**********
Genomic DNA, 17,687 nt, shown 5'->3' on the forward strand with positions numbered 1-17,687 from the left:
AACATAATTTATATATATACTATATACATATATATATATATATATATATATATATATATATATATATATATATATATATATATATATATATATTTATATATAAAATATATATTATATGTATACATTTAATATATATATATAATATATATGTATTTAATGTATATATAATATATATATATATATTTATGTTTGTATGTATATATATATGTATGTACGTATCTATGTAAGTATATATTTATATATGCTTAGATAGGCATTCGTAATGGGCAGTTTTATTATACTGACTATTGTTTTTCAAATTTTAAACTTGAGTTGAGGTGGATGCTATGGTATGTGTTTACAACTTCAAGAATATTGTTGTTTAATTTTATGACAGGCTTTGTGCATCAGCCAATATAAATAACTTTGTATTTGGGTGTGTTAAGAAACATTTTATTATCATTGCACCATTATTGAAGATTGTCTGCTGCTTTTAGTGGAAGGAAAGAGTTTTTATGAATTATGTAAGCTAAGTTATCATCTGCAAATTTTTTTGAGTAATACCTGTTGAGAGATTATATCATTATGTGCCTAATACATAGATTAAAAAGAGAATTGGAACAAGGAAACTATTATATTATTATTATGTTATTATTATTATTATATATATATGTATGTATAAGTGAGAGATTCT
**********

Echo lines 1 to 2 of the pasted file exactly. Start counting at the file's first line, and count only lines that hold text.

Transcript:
Genomic DNA, 17,687 nt, shown 5'->3' on the forward strand with positions numbered 1-17,687 from the left:
AACATAATTTATATATATACTATATACATATATATATATATATATATATATATATATATATATATATATATATATATATATATATATATATATTTATATATAAAATATATATTATATGTATACATTTAATATATATATATAATATATATGTATTTAATGTATATATAATATATATATATATATTTATGTTTGTATGTATATATATATGTATGTACGTATCTATGTAAGTATATATTTATATATGCTTAGATAGGCATTCGTAATGGGCAGTTTTATTATACTGACTATTGTTTTTCAAATTTTAAACTTGAGTTGAGGTGGATGCTATGGTATGTGTTTACAACTTCAAGAATATTGTTGTTTAATTTTATGACAGGCTTTGTGCATCAGCCAATATAAATAACTTTGTATTTGGGTGTGTTAAGAAACATTTTATTATCATTGCACCATTATTGAAGATTGTCTGCTGCTTTTAGTGGAAGGAAAGAGTTTTTATGAATTATGTAAGCTAAGTTATCATCTGCAAATTTTTTTGAGTAATACCTGTTGAGAGATTATATCATTATGTGCCTAATACATAGATTAAAAAGAGAATTGGAACAAGGAAACTATTATATTATTATTATGTTATTATTATTATTATATATATATGTATGTATAAGTGAGAGATTCT